Herman Sachs, who hailed from Romania, was mentioned as the interior designer, and highlighted were such features as three wide openings from Spring with gates cast of brass leading to a vestibule. Over each opening was a polychrome tile panel of very modern design, while the ceiling of the latter consisted of tile in striking black, gold and red colors. Brass doors led from the vestibule into the lobby and foyer where the elevators were placed.

In all details of the structure there is not only the beauty so suggestive of the traditional attractiveness of the Southland environs, but the simplicity and the mass which are symbolic of the company’s conservatism and strength. Built of the finest materials obtainable, strengthened far beyond the demands of the most exacting of architects, the new Title Insurance Building embodies the spirit of welcome in its refinement of detail and elegance of appointment, which is such an essential element of the business policy of this old company.

On opening day, the paper focused on two floors inhabited by TICOR, including the third, which housed the “valuable land title records” and the ceiling of which was an “acoustical celotex” comprising the largest installation of such in the Angel City. The tenth floor contained executive offices and the dining room of officers, along with the general employee cafeteria and recreation rooms separated by gender.

Times, 15 March 1928.

It was added that the firm employed 700 persons with branches in six southern California counties, that it issued its millionth guarantee the prior year and, with capital and surplus above $10 million, the firm was the largest of its kind in the western United States. Among the chief executives mentioned or depicted in photos were Oliver P. Clark, who was a founder in 1893 and was secretary and treasurer; William H. Allen, Jr., who was president since 1895; and relative newcomer Stuart O’Melveny, whose father Henry was for years the firm’s counsel and whose grandfather Henry K.S. O’Melveny was an early Angel City attorney and judge. O’Melveny joined TICOR in 1923, after the death of another founder, Otto F. Brant, but rose to be vice-president by 1928 and later served as president and board chair.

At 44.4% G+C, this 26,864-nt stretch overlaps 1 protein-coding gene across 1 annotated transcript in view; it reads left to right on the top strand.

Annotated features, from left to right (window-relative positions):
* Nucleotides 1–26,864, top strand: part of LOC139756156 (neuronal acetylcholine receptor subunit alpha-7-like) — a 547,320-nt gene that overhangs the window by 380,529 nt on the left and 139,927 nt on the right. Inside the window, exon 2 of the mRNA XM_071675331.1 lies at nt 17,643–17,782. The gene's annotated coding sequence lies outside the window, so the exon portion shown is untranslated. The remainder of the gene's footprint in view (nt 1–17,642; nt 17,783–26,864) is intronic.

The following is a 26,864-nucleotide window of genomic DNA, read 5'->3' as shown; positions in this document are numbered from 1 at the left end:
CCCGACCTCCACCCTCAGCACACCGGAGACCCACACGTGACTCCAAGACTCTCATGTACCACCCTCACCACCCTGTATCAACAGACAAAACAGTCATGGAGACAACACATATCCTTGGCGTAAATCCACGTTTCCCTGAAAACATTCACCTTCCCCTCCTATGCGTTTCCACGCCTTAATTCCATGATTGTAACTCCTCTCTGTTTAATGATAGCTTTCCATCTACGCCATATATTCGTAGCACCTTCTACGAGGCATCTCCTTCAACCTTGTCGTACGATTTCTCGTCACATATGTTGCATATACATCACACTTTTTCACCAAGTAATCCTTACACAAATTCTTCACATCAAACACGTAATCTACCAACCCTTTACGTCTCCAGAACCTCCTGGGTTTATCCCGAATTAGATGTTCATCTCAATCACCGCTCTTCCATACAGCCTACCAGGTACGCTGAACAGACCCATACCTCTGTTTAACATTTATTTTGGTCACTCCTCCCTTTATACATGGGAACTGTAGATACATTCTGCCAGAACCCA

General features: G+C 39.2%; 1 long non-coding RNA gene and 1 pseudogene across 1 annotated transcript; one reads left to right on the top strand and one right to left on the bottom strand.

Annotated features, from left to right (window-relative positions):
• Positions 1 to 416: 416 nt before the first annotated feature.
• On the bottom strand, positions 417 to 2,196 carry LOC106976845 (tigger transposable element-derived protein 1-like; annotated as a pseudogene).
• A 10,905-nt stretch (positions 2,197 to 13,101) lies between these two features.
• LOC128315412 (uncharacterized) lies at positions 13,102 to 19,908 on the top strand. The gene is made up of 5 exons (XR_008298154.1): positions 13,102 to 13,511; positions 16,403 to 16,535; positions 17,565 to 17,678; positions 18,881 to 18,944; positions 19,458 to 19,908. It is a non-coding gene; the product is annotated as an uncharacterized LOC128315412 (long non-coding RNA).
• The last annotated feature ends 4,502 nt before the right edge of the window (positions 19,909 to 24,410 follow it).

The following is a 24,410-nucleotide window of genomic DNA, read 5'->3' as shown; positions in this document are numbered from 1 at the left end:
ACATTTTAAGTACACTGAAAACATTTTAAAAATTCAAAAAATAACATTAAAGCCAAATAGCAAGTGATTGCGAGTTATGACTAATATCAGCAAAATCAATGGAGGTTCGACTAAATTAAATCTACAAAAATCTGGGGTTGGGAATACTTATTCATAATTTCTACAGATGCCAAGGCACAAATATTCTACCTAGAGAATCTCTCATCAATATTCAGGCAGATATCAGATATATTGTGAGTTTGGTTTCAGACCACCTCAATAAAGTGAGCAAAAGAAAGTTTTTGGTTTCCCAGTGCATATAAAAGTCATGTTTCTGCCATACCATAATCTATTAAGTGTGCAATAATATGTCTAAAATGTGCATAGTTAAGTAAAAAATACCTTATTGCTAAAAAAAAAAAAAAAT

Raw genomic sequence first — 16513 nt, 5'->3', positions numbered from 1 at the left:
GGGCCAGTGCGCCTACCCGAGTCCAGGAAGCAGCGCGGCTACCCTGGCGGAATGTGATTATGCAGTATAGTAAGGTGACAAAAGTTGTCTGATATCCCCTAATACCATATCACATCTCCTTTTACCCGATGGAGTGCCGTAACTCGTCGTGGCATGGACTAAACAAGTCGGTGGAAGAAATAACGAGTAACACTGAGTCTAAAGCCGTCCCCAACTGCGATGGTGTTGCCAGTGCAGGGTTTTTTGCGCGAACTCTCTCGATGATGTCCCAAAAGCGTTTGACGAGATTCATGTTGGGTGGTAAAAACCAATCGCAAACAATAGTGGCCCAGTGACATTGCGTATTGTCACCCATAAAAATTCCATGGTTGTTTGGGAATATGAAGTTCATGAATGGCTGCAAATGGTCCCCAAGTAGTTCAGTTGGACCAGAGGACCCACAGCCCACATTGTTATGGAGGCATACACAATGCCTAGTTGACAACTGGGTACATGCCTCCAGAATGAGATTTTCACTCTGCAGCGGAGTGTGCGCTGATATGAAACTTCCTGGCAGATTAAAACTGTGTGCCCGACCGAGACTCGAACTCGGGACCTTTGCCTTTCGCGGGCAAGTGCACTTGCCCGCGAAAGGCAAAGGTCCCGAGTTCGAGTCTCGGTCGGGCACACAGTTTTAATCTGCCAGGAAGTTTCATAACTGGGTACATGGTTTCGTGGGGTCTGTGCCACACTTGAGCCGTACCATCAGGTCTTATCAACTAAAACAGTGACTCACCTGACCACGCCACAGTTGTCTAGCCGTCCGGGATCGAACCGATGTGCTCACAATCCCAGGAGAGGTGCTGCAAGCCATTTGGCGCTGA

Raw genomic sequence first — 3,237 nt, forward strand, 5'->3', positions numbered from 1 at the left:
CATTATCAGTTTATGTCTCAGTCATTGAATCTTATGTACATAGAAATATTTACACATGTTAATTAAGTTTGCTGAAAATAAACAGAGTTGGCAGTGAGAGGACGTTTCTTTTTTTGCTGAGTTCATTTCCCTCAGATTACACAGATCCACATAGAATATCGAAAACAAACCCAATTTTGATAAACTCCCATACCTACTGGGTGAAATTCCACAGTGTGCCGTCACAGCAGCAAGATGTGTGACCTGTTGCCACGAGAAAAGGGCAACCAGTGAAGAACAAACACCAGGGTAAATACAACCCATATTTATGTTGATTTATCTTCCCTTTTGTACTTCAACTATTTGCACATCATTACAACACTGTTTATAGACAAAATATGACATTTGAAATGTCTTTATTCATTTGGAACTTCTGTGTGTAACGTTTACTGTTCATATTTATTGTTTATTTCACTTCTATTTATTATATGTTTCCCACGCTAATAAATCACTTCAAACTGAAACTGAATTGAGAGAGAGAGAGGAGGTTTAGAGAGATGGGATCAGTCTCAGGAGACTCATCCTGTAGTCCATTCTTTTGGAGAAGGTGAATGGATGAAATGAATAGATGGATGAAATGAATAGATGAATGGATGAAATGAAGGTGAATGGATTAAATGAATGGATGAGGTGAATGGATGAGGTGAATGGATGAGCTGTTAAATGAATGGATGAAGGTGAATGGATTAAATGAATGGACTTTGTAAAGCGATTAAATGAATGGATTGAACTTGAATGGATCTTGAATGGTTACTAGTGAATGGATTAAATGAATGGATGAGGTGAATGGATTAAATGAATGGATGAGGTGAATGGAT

Calling the opening “a monument to its growth from its small beginning thirty-five years ago,” the Times, in its edition of the 15th, observed that the event marked “a new era of service and prosperity.” The four floors utilized by TICOR were decorated so that they were “a veritable garden of flowers” with bouquets and floral pieces adorning employee desks. The paper added that “the architectural lines are pleasing especially and make the building a distinct addition to the business district in which it is located,” Spring Street being the financial center and the edifice called by some the “Queen of Spring Street.”

Express, 9 June 1928.

Featured in the piece were the mezzanine level telephone system; the trust and escrow departments (these pioneered by the firm) on the second level; the third-floor searching and title sections; the legal and purchasing areas on the fourth level; and offices elsewhere. The tenth floor was also mentioned, as described above, though it was added that “the cafeteria is complete and modern in every detail” and a private pantry kept food warm for the executives until it was ready to be served. A future addition was to be a rooftop gymnasium.